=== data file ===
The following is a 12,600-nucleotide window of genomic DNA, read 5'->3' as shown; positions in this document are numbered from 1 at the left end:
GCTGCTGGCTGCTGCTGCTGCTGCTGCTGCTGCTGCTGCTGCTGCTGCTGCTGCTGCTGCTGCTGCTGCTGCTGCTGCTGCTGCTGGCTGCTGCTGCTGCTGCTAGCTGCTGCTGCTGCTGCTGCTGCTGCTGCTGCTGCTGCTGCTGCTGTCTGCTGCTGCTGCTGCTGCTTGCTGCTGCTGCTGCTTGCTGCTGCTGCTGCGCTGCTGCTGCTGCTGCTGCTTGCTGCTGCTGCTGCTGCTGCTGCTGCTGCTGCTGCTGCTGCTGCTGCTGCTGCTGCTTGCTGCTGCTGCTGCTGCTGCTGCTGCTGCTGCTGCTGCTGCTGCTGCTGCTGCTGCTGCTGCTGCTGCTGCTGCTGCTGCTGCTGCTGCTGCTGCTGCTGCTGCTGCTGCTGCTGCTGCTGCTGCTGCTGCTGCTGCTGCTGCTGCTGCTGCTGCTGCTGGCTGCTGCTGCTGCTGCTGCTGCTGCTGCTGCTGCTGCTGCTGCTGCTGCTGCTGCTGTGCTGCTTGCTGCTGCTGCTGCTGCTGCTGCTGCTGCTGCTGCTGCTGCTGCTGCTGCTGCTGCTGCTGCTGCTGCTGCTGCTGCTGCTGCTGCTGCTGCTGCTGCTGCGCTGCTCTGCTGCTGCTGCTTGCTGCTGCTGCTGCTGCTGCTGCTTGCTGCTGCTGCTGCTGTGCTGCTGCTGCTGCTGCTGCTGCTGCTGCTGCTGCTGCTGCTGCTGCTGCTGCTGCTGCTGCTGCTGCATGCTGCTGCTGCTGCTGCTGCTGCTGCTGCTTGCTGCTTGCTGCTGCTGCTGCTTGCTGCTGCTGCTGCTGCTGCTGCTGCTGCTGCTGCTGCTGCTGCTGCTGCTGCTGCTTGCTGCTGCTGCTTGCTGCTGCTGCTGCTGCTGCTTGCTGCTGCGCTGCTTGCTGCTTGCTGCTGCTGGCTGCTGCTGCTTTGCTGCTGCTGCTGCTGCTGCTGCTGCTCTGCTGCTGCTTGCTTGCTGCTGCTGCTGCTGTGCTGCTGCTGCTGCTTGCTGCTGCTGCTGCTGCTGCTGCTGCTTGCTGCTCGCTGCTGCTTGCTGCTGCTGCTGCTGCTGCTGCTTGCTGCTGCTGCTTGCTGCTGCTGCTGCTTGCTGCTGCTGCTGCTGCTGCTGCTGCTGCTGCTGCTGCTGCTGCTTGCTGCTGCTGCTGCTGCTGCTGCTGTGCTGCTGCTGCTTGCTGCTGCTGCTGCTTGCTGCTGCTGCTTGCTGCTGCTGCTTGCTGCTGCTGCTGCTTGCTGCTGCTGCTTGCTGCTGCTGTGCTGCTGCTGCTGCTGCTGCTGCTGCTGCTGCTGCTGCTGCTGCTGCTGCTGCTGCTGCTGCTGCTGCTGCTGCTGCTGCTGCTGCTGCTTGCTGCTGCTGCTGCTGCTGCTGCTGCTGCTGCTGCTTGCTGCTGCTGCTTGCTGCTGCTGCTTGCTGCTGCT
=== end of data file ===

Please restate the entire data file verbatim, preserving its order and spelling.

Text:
The following is a 12,600-nucleotide window of genomic DNA, read 5'->3' as shown; positions in this document are numbered from 1 at the left end:
GCTGCTGGCTGCTGCTGCTGCTGCTGCTGCTGCTGCTGCTGCTGCTGCTGCTGCTGCTGCTGCTGCTGCTGCTGCTGCTGCTGCTGGCTGCTGCTGCTGCTGCTAGCTGCTGCTGCTGCTGCTGCTGCTGCTGCTGCTGCTGCTGCTGCTGTCTGCTGCTGCTGCTGCTGCTTGCTGCTGCTGCTGCTTGCTGCTGCTGCTGCGCTGCTGCTGCTGCTGCTGCTTGCTGCTGCTGCTGCTGCTGCTGCTGCTGCTGCTGCTGCTGCTGCTGCTGCTGCTGCTTGCTGCTGCTGCTGCTGCTGCTGCTGCTGCTGCTGCTGCTGCTGCTGCTGCTGCTGCTGCTGCTGCTGCTGCTGCTGCTGCTGCTGCTGCTGCTGCTGCTGCTGCTGCTGCTGCTGCTGCTGCTGCTGCTGCTGCTGCTGCTGCTGCTGCTGCTGCTGCTGGCTGCTGCTGCTGCTGCTGCTGCTGCTGCTGCTGCTGCTGCTGCTGCTGCTGCTGCTGTGCTGCTTGCTGCTGCTGCTGCTGCTGCTGCTGCTGCTGCTGCTGCTGCTGCTGCTGCTGCTGCTGCTGCTGCTGCTGCTGCTGCTGCTGCTGCTGCTGCTGCTGCTGCGCTGCTCTGCTGCTGCTGCTTGCTGCTGCTGCTGCTGCTGCTGCTTGCTGCTGCTGCTGCTGTGCTGCTGCTGCTGCTGCTGCTGCTGCTGCTGCTGCTGCTGCTGCTGCTGCTGCTGCTGCTGCTGCTGCATGCTGCTGCTGCTGCTGCTGCTGCTGCTGCTTGCTGCTTGCTGCTGCTGCTGCTTGCTGCTGCTGCTGCTGCTGCTGCTGCTGCTGCTGCTGCTGCTGCTGCTGCTGCTGCTTGCTGCTGCTGCTTGCTGCTGCTGCTGCTGCTGCTTGCTGCTGCGCTGCTTGCTGCTTGCTGCTGCTGGCTGCTGCTGCTTTGCTGCTGCTGCTGCTGCTGCTGCTGCTCTGCTGCTGCTTGCTTGCTGCTGCTGCTGCTGTGCTGCTGCTGCTGCTTGCTGCTGCTGCTGCTGCTGCTGCTGCTTGCTGCTCGCTGCTGCTTGCTGCTGCTGCTGCTGCTGCTGCTTGCTGCTGCTGCTTGCTGCTGCTGCTGCTTGCTGCTGCTGCTGCTGCTGCTGCTGCTGCTGCTGCTGCTGCTGCTTGCTGCTGCTGCTGCTGCTGCTGCTGTGCTGCTGCTGCTTGCTGCTGCTGCTGCTTGCTGCTGCTGCTTGCTGCTGCTGCTTGCTGCTGCTGCTGCTTGCTGCTGCTGCTTGCTGCTGCTGTGCTGCTGCTGCTGCTGCTGCTGCTGCTGCTGCTGCTGCTGCTGCTGCTGCTGCTGCTGCTGCTGCTGCTGCTGCTGCTGCTGCTGCTGCTTGCTGCTGCTGCTGCTGCTGCTGCTGCTGCTGCTGCTTGCTGCTGCTGCTTGCTGCTGCTGCTTGCTGCTGCT